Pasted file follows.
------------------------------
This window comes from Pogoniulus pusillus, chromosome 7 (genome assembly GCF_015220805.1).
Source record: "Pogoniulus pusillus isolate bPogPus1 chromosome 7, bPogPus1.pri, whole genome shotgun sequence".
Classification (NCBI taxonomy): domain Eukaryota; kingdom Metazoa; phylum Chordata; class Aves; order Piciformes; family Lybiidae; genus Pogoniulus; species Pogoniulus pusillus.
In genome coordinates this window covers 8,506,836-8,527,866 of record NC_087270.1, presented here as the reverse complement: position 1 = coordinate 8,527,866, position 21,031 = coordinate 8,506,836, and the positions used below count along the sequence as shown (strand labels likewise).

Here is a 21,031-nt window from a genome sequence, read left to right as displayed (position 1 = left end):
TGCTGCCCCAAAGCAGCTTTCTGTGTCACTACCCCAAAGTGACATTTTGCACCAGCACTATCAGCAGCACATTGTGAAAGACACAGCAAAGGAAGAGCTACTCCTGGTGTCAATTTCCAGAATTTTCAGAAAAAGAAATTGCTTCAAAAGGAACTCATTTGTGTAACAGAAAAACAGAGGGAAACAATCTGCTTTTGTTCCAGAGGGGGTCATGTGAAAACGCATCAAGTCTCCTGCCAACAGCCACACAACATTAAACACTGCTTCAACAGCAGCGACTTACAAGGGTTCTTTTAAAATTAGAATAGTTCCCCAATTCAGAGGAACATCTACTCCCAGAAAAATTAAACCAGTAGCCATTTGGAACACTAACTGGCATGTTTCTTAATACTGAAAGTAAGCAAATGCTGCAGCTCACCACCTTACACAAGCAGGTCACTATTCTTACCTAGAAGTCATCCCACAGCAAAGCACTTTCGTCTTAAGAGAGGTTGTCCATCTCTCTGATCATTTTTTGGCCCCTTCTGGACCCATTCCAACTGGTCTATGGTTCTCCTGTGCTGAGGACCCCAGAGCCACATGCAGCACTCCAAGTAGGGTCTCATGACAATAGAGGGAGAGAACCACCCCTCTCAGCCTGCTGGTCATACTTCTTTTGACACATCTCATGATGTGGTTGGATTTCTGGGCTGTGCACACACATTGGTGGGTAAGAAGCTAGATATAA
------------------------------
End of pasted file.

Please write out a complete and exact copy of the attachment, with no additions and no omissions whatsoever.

This window comes from Pogoniulus pusillus, chromosome 7 (genome assembly GCF_015220805.1).
Source record: "Pogoniulus pusillus isolate bPogPus1 chromosome 7, bPogPus1.pri, whole genome shotgun sequence".
Classification (NCBI taxonomy): domain Eukaryota; kingdom Metazoa; phylum Chordata; class Aves; order Piciformes; family Lybiidae; genus Pogoniulus; species Pogoniulus pusillus.
In genome coordinates this window covers 8,506,836-8,527,866 of record NC_087270.1, presented here as the reverse complement: position 1 = coordinate 8,527,866, position 21,031 = coordinate 8,506,836, and the positions used below count along the sequence as shown (strand labels likewise).

Here is a 21,031-nt window from a genome sequence, read left to right as displayed (position 1 = left end):
TGCTGCCCCAAAGCAGCTTTCTGTGTCACTACCCCAAAGTGACATTTTGCACCAGCACTATCAGCAGCACATTGTGAAAGACACAGCAAAGGAAGAGCTACTCCTGGTGTCAATTTCCAGAATTTTCAGAAAAAGAAATTGCTTCAAAAGGAACTCATTTGTGTAACAGAAAAACAGAGGGAAACAATCTGCTTTTGTTCCAGAGGGGGTCATGTGAAAACGCATCAAGTCTCCTGCCAACAGCCACACAACATTAAACACTGCTTCAACAGCAGCGACTTACAAGGGTTCTTTTAAAATTAGAATAGTTCCCCAATTCAGAGGAACATCTACTCCCAGAAAAATTAAACCAGTAGCCATTTGGAACACTAACTGGCATGTTTCTTAATACTGAAAGTAAGCAAATGCTGCAGCTCACCACCTTACACAAGCAGGTCACTATTCTTACCTAGAAGTCATCCCACAGCAAAGCACTTTCGTCTTAAGAGAGGTTGTCCATCTCTCTGATCATTTTTTGGCCCCTTCTGGACCCATTCCAACTGGTCTATGGTTCTCCTGTGCTGAGGACCCCAGAGCCACATGCAGCACTCCAAGTAGGGTCTCATGACAATAGAGGGAGAGAACCACCCCTCTCAGCCTGCTGGTCATACTTCTTTTGACACATCTCATGATGTGGTTGGATTTCTGGGCTGTGCACACACATTGGTGGGTAAGAAGCTAGATATAA